Annual research funding increases to $2.723 million —
On the occasion of World Scleroderma Day, June 29, the National Scleroderma Foundation announces an increase of its peer-reviewed scientific research funding to $2.723 million annually, more than doubling its commitment. In addition to the increase in funding made available, the Foundation is also increasing the amount of its awards by $50,000 per grant to $200,000. These changes are effective for the 2022 grant funding cycle, which has a proposal submission deadline extended from September 15 to September 30, 2021, to accommodate the change in funding opportunities.
The funding increase includes specific requests for proposals in two key areas: scleroderma-related lung disease research and pediatric scleroderma. A specific, donor-funded grant of $200,000 will be awarded to an established investigator conducting scleroderma-related lung disease research. Pediatric-scleroderma research is earmarked for up to $500,000 in awards and is open to submissions from new and established investigators. Information about the Scleroderma Foundation’s Peer Review Research Program, including application guidelines is available at scleroderma.org/researchapply.
“The visionary leadership of the Foundation’s National Board of Directors, and the steadfast commitment of our donors makes this increase in research funding possible, even in challenging economic times,” said Mary J. Wheatley, CEO. “The need to accelerate the pace of discovery in scleroderma research is urgent, and we are proud of our leadership role in advancing scientific discovery and doing so with the integrity of the peer review process.”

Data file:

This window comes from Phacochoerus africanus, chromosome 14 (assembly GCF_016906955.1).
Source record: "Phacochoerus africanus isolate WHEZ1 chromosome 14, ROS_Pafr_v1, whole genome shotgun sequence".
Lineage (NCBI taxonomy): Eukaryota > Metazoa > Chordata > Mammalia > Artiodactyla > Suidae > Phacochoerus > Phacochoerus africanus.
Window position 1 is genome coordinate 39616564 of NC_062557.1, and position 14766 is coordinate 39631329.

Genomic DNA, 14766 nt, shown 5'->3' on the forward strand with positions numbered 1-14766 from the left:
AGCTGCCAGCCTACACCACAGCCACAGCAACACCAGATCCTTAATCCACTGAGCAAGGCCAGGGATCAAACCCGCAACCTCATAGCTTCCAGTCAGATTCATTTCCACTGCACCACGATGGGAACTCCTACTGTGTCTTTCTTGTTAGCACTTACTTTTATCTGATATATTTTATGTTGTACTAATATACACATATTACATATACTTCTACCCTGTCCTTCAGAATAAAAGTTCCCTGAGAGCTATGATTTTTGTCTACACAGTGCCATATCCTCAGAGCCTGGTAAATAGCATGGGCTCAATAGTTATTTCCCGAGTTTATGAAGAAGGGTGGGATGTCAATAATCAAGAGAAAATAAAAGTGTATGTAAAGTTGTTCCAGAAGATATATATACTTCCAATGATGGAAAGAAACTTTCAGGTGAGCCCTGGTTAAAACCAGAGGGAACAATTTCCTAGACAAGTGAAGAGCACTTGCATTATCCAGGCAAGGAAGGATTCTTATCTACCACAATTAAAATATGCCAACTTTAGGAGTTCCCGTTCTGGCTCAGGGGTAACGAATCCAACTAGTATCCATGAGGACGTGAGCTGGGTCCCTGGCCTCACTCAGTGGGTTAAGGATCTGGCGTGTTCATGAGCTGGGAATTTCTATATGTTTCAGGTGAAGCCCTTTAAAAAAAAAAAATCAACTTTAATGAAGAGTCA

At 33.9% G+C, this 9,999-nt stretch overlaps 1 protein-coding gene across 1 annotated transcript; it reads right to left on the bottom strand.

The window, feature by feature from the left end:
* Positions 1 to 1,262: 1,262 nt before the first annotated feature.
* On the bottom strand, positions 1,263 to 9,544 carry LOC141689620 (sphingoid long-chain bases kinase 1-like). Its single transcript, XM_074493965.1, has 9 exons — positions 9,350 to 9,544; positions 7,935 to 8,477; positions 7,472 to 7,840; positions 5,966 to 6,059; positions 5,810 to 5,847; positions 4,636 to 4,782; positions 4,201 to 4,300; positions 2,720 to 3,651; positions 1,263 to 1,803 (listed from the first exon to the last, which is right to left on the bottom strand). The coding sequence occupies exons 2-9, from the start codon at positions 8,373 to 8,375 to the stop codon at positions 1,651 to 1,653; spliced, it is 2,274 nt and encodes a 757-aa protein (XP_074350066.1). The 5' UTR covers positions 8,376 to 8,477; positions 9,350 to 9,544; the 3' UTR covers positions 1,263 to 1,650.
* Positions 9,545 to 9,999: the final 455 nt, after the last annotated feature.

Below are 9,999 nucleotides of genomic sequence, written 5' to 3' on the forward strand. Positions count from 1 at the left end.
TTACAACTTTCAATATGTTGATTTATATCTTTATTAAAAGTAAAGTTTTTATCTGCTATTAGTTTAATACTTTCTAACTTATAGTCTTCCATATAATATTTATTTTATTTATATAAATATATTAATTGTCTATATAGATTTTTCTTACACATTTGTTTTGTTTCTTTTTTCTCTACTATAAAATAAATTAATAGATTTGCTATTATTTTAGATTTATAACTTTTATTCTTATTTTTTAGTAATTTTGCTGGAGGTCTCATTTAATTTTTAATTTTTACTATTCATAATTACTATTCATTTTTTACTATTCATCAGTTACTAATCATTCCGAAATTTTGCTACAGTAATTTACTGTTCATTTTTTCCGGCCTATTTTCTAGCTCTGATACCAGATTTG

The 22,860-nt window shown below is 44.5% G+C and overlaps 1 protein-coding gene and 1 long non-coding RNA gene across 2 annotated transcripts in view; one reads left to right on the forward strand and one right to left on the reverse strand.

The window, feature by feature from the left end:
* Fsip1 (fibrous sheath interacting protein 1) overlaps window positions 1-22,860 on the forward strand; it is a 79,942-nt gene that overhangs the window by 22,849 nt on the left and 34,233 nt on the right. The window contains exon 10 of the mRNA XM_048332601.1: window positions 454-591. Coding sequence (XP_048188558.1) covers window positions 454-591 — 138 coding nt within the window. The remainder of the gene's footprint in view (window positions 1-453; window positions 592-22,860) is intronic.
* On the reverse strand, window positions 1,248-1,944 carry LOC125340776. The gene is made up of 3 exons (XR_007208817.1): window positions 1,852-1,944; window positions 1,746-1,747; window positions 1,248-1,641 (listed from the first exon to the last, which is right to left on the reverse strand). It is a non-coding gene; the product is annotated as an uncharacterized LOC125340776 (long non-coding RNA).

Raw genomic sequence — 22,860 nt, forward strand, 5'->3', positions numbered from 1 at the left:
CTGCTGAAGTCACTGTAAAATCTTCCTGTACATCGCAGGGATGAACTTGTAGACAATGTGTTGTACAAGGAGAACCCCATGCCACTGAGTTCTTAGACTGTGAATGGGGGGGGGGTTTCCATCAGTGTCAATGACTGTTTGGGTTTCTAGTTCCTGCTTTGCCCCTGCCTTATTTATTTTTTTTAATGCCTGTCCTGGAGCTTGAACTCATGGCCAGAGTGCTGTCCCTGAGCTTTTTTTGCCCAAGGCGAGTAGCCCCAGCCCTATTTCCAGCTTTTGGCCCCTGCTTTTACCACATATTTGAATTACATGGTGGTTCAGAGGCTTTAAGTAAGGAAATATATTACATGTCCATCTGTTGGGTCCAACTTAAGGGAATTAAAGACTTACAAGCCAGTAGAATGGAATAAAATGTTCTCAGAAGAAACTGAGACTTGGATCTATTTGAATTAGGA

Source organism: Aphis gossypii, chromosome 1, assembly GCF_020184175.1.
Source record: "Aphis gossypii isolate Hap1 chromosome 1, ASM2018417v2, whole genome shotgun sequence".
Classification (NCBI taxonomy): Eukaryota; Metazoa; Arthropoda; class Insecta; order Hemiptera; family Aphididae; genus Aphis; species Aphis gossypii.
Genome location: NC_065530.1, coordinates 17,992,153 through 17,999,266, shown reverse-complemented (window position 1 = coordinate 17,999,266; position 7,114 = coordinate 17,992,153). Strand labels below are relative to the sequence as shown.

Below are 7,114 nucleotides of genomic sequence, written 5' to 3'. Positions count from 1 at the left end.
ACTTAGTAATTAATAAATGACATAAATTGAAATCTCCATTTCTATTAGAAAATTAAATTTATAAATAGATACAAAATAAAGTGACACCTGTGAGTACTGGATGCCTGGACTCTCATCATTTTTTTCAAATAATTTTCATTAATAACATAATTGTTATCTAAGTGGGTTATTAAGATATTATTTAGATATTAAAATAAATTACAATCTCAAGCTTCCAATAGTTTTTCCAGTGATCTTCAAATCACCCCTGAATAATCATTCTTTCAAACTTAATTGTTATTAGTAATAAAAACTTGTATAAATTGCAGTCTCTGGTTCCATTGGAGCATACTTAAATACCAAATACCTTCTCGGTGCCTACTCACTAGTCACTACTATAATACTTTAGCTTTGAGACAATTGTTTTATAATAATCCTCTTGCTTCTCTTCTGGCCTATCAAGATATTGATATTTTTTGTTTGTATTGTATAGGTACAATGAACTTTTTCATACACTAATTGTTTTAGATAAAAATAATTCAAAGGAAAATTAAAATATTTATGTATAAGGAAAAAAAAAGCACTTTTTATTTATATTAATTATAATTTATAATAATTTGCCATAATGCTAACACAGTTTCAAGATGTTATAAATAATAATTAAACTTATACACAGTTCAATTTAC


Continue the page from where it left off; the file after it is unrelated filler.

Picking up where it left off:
The Foundation’s Peer-Review Research Committee is comprised of medical and research experts from across the United States, who use the same merit-based scoring system as the National Institutes of Health.
Scleroderma is a rare disease that affects connective tissue and the vascular system. Generally classified as an autoimmune rheumatic disease, an overproduction of collagen (fibrosis) hardens tissue and damages organs. Commonly affecting the skin (called localized), scleroderma also affects internal organs (systemic sclerosis) and can be life-threatening. Anyone can have scleroderma. No one knows what causes the disease, although there are many clues including genetic predisposition. There is no cure and no drugs that halt the progression of the disease or reverse it. The fibrosis at the center of scleroderma makes it prototypic for all other fibrotic diseases.
ABOUT THE NATIONAL SCLERODERMA FOUNDATION
The National Scleroderma Foundation’s threefold mission provides emotional support and disease education while funding innovative research to discover the cause, understand the mechanisms and overcome scleroderma forever. With historical roots from the 1970s and a nation-wide network of chapters, the Foundation’s signature National Scleroderma Conference provides access to expert information and is the centerpiece of the community. The Foundation’s Medical & Scientific Advisory Board is comprised of world-renowned scleroderma experts who guide the organization’s health-related policies. Its Peer-Review Research Program emphasizes scientific merit, and its novel Patients as Partners program promotes collaboration between pharmaceutical and biotech entities and people living with scleroderma in the design of clinical trials.
Original Release: June 29, 2021